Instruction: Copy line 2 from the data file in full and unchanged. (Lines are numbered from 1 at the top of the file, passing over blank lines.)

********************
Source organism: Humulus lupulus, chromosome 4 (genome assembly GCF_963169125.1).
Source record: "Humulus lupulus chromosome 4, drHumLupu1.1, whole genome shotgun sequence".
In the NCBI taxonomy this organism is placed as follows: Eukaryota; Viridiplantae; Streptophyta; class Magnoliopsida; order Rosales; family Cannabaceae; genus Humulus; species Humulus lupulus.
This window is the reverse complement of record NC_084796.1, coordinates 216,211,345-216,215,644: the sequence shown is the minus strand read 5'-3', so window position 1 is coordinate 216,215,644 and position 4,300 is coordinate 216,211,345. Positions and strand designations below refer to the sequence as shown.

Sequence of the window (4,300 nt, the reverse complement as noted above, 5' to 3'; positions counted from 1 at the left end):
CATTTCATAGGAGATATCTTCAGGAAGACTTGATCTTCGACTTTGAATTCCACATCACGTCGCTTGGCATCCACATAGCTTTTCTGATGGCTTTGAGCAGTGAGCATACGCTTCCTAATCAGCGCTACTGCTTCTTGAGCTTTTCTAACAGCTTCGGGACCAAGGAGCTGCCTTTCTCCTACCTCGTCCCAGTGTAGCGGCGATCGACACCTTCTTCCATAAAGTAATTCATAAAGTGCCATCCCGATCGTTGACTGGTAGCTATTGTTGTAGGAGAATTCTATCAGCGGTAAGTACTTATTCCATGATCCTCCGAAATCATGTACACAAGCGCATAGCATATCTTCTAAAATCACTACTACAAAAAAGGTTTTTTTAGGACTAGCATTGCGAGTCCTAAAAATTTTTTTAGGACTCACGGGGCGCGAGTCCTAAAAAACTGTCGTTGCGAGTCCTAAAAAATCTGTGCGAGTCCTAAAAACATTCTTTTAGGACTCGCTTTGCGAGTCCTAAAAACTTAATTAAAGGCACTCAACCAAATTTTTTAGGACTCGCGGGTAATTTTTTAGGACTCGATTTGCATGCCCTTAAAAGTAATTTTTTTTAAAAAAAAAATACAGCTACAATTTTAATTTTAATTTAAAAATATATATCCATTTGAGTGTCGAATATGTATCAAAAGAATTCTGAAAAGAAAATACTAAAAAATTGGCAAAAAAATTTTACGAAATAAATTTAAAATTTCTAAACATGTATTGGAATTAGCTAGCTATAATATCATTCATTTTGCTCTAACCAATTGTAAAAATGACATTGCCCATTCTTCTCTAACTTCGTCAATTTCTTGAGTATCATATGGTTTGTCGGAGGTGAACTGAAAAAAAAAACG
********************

Source record: "Humulus lupulus chromosome 4, drHumLupu1.1, whole genome shotgun sequence".